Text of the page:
I have noted the books you recommend and wonder if you know of any that deals with strictly Christianity and being a Buddist.

    Can you give me some recommendations?

    Teddy Bear

    • Ian H says:

      Yes, Christianity and Buddhism can co-exist as long as there is tolerance and love from the Christian side, which is sadly rarely the case. You’ll hear them berate Buddhists for not believing in a creator god claiming that they are atheists, when that is not the case at all.

      I wouldn’t really call Buddhism a faith, since blind faith is discouraged. Rather Buddha wanted us to follow in his footsteps and laid out the path to Nirvana, happiness, and the joy of existence.

      I think that Christians who have read and get the Gospel of Thomas are the closest to Buddhism. In Buddhism, Jesus is also considered to have attained the same state of enlightenment and there is the very real possibility that Buddhism had an impact on him since it was prevalent in Judea during the time of Jesus’ life. It’s all just different names to refer to the same thing and I think the fact that Jesus wanted us to follow in his footsteps is lost on Christians these days.

      Here are a few books that I would recommend for you:

      Living Buddha, Living Christ by Thich Nhat Hanh

      Living Zen, Loving God

      Jesus and Buddha, the Parallel sayings

  3. Julie Nourish says:

    I really LOVE your article about living in harmony with a correct livelihood. I am a spiritual leader myself for 22 years and I agree it is difficult to find a good paying non-harmful occupation that lives in harmony with this principle. I love the points you have made about what occupations are considered harmful. I agree wholeheartedly. The work you are doing in this website is very important. Thank you.

  4. Dylan says:

    This is a really fantastic website you have here and it has a lot of good information.

    This can be really complicated concept and philosophy to write about and you did a great job simplifying. It’s amazing how relevant this can be today, even though it was made thousands of years ago. They really ahd great foresight.

    Thanks for the info.

    • Ian H says:

      Yes, the Dharma really is timeless since it is really about seeing things as they really are instead of how we think things should be.

  5. Igor says:


    This is a very interesting article, just like the niche of the whole website. Honestly I have always loved these concepts and resonated well with them, even though they are completely a different dimension comparing to the world we live in. You are right when you say we often do not know what is behind the scene, and we may find ourselves serving evil enterprise.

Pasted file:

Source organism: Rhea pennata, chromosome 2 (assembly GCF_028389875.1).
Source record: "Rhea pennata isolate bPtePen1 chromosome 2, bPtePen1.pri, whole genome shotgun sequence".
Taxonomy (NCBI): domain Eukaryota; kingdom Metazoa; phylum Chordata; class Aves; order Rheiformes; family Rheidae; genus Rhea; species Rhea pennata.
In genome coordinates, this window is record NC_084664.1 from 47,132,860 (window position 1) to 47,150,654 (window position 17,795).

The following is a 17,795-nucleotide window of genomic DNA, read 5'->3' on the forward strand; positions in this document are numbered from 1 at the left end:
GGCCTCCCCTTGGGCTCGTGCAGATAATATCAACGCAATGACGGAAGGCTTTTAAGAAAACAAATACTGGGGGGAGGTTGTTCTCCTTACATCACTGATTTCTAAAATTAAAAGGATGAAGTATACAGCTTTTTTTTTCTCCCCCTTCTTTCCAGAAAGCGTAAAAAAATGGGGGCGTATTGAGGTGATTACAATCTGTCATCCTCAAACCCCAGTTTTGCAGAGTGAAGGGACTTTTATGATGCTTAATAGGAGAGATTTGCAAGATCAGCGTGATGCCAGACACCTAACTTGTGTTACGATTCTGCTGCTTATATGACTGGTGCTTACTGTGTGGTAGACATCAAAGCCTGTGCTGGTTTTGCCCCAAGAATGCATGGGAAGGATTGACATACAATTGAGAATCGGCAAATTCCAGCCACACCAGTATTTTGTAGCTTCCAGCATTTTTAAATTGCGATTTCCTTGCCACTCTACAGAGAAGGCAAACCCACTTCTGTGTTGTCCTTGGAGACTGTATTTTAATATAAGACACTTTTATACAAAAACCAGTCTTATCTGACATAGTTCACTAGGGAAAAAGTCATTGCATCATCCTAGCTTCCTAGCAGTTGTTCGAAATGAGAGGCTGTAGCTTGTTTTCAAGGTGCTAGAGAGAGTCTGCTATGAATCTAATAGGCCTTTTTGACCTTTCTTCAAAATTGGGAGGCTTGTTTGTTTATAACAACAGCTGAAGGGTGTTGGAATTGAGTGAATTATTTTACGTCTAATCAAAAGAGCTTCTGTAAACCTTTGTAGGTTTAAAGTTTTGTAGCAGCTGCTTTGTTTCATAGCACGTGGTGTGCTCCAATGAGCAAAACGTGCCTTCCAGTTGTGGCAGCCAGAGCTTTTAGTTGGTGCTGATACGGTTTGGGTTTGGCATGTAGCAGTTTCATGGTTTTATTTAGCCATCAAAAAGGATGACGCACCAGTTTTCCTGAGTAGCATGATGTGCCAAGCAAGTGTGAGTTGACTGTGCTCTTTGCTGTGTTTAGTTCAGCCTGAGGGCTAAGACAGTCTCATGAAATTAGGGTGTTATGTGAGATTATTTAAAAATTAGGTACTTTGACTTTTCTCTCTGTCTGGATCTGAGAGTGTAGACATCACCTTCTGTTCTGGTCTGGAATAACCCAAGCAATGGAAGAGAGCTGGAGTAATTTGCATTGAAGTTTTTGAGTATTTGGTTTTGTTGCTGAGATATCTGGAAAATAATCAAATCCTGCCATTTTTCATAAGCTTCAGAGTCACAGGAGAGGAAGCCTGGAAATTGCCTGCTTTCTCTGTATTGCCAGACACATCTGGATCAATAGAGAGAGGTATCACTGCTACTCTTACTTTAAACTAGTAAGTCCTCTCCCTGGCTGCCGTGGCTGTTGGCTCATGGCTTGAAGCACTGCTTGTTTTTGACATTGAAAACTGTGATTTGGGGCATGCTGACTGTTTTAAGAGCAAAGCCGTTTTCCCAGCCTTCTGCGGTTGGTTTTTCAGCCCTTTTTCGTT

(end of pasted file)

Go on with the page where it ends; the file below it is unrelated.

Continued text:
Nevertheless, the nobility of intention always bring light and quality in what we do. World in general would benefit greatly by Buddhist concepts and ways of living. You are doing a great work writing about it!


    • Ian H says:

      Hi Igor,

      Thanks! Yes, sometimes I think we are living in some kind of hellish dimension giving what is and has been going on in the world in recent years.

  6. Stephanie says:

    I love the concept of creating the right livelihood. Everyone should feel good about what they are doing. You want to go home at night with a clear conscience. I used to work as an educator of young children and I always loved what I did. Now I help people grow an online business so they have more freedom to stay home with their kids.

    • Ian H says:

      Absolutely. Helping others grow their online businesses is definitely a good example of Right Livelihood because we are helping others not worry so much about the financial aspects of life and focus on what really matters such as our family and our awakening to the true nature of reality.

  7. Mijareze says:

    I just read your post titled, “Right Livelihood Buddhism….” It is interesting to read about your faith. I am a Christian and I pastored for 12 years. The first website I built out is a Christian based website.
    Anyway, your faith teaches good principles. The world we live in today is very corrupt. I am 58 years old, so you could say that I have been around and I have seen much. The world today is much different than the world I remember as a young man. So while our faiths may be different, I am happy for the teachings and morales taught by other faiths that promote respect, “good living” etc.
    Take care,
    Edward Mijarez

  8. Sergio says:

    hello there. I can tell you my personal experience. For 20 years I worked in the logistic department of a company that manufactures military aircrafts. I was not totally comfortable with that, of course, but I always thought that, if I quit, I would not harm that firm in any way, since I would have been immediately replaced. Besides, I was using part of my salary to alleviate the suffering of other people, something which I may not have done if I was jobless, or getting a lower salary somewhere else. This thoughts somehow allowed me to do that job professionally, without constantly torturing myself.
    Was mine just hypocrisy, or do you think that my actions were at least partially justified?

    • Ian H says:

      Hi Sergio,
      I don’t think it was hypocrisy on your part. Though you worked for a company that manufactured aircrafts that will be used to kill people, you did the best you could. I think our intention is the most important thing here. And I think that using the money you gained from that to help others is a way to turn something terrible into something beautiful. I think that you acted appropriately given the situation at hand.